So, my question is this: The bed is over ten feet wide on one end and only 2 feet wide at the other. It is almost 30 feet long (maybe more, I didn't take an accurate measurement) and about 4.5 feet at it's highest point, but it has a lot of hillocks and valleys because of the shape of the logs and brush I used. The bottom faces south west and the top faces north east exactly, measured by a compass. It gets good light even in the summer with full sun on one side in the morning and full sun on the other side in the afternoon.

I want to ask for assistance in a planting chart. I have the following seeds already set with cold weather plants already hardening off. The warmer plants I can plant a bit later, but I need help related to where. It have been VERY cold here in zone 7a with limited rain, but we just had two good days of gentle rain, aka the best kind!

Kale
Broccoli
Mustard Greens
Brussel Sprouts
Beets
Yellow Onions
Gold Potatoes
Peanuts
Red Chard
Giant Green Chard
Bush Beans
Pickling Cukes
Market More Cukes
Red Cabbage
Early Green Cabbage
Kabosh Squash
Butternut Squash
Winter Squash
Pumpkin
Zuccini
Yellow Squash
Watermelon
Cantalope
Dill
Roma Tomatoes
Cherry Tomatoes
Beefsteak Tomatoes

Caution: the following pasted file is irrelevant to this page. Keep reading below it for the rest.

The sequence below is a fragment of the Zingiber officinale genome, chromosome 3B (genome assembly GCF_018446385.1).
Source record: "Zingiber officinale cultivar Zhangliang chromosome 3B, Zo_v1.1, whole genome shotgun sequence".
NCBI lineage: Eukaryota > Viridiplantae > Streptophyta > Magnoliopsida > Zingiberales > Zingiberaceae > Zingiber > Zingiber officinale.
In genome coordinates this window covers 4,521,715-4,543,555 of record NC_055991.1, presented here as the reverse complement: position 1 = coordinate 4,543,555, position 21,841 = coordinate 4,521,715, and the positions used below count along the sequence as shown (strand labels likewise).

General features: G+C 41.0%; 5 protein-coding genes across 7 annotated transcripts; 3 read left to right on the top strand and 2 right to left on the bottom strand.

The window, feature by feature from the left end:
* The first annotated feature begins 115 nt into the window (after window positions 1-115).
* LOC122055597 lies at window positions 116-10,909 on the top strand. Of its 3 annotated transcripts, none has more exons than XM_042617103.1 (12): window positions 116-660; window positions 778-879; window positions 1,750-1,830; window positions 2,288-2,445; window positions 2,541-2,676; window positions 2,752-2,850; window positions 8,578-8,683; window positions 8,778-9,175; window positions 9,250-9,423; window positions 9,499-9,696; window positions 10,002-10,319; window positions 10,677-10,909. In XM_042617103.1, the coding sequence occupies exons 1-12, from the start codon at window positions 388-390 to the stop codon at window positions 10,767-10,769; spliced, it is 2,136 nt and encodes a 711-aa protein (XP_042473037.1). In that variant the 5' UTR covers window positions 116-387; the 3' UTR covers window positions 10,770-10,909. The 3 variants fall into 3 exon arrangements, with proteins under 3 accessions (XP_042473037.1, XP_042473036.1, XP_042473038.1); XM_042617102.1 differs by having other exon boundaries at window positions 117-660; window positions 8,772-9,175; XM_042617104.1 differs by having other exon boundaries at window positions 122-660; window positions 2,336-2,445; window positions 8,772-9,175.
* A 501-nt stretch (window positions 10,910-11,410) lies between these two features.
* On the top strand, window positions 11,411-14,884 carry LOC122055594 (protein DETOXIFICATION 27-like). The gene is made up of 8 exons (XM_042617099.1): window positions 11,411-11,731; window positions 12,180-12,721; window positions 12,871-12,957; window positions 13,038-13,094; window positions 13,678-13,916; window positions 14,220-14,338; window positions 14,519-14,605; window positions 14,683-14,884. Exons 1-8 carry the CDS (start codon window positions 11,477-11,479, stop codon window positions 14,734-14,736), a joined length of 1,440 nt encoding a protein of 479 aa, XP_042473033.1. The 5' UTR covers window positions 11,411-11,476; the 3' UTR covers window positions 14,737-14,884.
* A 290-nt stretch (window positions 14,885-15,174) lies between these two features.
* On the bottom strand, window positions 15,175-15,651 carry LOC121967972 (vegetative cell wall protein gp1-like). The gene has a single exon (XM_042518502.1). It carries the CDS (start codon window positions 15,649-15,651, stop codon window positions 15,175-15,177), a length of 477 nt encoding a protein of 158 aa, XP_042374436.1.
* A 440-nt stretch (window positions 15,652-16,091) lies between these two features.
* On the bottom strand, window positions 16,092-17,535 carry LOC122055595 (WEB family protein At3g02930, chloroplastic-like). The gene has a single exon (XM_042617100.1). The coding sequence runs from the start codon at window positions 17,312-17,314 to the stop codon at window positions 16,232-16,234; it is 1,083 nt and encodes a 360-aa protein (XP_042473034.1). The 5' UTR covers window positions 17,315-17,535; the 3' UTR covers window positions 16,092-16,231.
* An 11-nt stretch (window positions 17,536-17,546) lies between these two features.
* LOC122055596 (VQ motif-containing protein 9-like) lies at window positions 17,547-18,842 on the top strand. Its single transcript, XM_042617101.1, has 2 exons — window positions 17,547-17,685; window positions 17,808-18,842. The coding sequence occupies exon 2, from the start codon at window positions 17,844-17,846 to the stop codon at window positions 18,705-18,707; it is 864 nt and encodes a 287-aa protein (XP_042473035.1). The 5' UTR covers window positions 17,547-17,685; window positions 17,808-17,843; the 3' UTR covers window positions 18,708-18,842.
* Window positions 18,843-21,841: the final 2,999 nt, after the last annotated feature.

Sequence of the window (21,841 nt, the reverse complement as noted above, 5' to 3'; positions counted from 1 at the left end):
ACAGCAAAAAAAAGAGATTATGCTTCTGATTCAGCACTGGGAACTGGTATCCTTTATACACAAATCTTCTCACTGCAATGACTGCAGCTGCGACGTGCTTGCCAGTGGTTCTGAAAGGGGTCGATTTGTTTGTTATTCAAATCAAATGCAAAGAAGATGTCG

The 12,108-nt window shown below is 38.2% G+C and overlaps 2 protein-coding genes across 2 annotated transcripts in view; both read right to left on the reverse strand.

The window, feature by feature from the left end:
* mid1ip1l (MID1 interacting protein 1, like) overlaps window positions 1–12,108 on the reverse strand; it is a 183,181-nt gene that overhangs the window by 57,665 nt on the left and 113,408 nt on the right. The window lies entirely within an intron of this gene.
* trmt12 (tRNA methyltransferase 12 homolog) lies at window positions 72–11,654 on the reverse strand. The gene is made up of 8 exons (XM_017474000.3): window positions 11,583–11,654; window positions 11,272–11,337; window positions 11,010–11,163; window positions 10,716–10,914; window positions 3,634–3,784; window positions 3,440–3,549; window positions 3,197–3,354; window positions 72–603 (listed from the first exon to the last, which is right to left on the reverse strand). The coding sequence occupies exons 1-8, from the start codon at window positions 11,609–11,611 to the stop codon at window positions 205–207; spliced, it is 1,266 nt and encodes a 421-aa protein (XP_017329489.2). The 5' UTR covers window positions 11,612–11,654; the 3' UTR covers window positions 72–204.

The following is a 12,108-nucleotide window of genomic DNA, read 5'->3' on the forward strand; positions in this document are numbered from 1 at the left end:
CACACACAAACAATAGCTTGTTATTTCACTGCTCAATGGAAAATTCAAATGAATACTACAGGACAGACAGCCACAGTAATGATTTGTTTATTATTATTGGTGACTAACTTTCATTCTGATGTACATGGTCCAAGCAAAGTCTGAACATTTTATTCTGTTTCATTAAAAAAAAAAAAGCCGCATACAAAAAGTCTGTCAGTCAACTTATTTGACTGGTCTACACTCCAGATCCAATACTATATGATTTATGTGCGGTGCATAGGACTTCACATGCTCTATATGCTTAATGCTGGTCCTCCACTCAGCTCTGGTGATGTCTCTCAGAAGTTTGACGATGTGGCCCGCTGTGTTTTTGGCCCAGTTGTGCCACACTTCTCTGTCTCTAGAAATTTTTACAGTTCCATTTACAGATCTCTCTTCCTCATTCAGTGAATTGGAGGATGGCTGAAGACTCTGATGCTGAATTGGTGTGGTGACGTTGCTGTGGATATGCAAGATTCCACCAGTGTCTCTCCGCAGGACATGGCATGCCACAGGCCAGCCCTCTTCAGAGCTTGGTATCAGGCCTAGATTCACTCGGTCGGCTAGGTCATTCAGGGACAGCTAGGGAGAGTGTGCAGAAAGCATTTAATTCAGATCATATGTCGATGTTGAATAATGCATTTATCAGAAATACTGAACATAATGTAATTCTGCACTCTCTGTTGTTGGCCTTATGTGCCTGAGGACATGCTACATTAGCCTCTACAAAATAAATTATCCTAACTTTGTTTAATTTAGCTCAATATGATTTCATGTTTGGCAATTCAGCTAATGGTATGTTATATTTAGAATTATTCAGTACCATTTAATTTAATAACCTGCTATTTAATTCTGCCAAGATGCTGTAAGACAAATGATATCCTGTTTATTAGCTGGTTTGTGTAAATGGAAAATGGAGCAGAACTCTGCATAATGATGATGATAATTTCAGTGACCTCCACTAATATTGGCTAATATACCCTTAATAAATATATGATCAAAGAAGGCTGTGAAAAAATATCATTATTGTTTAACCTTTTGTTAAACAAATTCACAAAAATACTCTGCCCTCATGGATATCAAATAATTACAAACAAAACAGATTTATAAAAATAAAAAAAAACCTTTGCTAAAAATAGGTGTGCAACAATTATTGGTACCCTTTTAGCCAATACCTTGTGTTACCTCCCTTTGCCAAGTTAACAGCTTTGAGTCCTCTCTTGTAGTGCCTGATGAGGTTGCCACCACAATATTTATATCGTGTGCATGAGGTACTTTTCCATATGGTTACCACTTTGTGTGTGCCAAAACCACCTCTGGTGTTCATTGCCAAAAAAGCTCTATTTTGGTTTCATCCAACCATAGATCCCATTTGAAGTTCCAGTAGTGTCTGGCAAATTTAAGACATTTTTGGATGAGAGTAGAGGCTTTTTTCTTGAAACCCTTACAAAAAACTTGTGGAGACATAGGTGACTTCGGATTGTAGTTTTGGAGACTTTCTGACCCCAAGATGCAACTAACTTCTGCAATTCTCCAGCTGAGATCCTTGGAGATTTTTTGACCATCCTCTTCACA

Heirloom Red Corn

I didn't overplant seeds so with the vining plants I only have 2-3 of each kind. I planned on placing posts and trellis on the north side for the tomatoes and cucumbers and then planting things that will be long to develop like cabbages on the next level up with vining plants on the top that can trail down to the south east side as far as they want. The entire piece of land is probably 1/8 acre that hasn't been taken care of since Hurricane Sandy so I covered the whole thing with card board and leaves and will bring in wood chips to make paths and finally beds as well, but right now this is a whole lot of bed!

I do know, based on the building materials that eventually the center will fall in and I will have two more narrow beds covering all the tree trunks. I also know I need to cover the ends of the tree trunks that are sticking out to have more effective decomposition, but at this point I ran out of building materials and used up my entire compost pile and leaf mold pile, so that will have to wait for next year.

Thanks so much for any help you can offer! I really appreciate it and am so excited to get back into the garden!


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pioneer
Posts: 330